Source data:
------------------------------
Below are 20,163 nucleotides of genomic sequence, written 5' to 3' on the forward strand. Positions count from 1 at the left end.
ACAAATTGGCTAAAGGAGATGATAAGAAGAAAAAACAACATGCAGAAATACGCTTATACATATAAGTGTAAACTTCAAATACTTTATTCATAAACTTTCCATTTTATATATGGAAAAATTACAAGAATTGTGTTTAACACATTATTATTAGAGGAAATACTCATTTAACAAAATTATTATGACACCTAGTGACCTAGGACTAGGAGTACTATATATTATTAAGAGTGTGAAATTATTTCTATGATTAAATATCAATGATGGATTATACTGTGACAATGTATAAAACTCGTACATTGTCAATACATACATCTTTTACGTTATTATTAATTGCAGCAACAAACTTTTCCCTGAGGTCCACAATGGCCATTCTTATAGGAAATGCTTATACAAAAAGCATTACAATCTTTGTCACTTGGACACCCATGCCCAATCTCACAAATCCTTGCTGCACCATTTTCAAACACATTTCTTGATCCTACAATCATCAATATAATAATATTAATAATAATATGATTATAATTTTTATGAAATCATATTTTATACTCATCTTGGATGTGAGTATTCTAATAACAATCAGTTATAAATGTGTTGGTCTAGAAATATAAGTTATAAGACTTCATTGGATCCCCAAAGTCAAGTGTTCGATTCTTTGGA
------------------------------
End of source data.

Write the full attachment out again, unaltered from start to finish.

Below are 20,163 nucleotides of genomic sequence, written 5' to 3' on the forward strand. Positions count from 1 at the left end.
ACAAATTGGCTAAAGGAGATGATAAGAAGAAAAAACAACATGCAGAAATACGCTTATACATATAAGTGTAAACTTCAAATACTTTATTCATAAACTTTCCATTTTATATATGGAAAAATTACAAGAATTGTGTTTAACACATTATTATTAGAGGAAATACTCATTTAACAAAATTATTATGACACCTAGTGACCTAGGACTAGGAGTACTATATATTATTAAGAGTGTGAAATTATTTCTATGATTAAATATCAATGATGGATTATACTGTGACAATGTATAAAACTCGTACATTGTCAATACATACATCTTTTACGTTATTATTAATTGCAGCAACAAACTTTTCCCTGAGGTCCACAATGGCCATTCTTATAGGAAATGCTTATACAAAAAGCATTACAATCTTTGTCACTTGGACACCCATGCCCAATCTCACAAATCCTTGCTGCACCATTTTCAAACACATTTCTTGATCCTACAATCATCAATATAATAATATTAATAATAATATGATTATAATTTTTATGAAATCATATTTTATACTCATCTTGGATGTGAGTATTCTAATAACAATCAGTTATAAATGTGTTGGTCTAGAAATATAAGTTATAAGACTTCATTGGATCCCCAAAGTCAAGTGTTCGATTCTTTGGA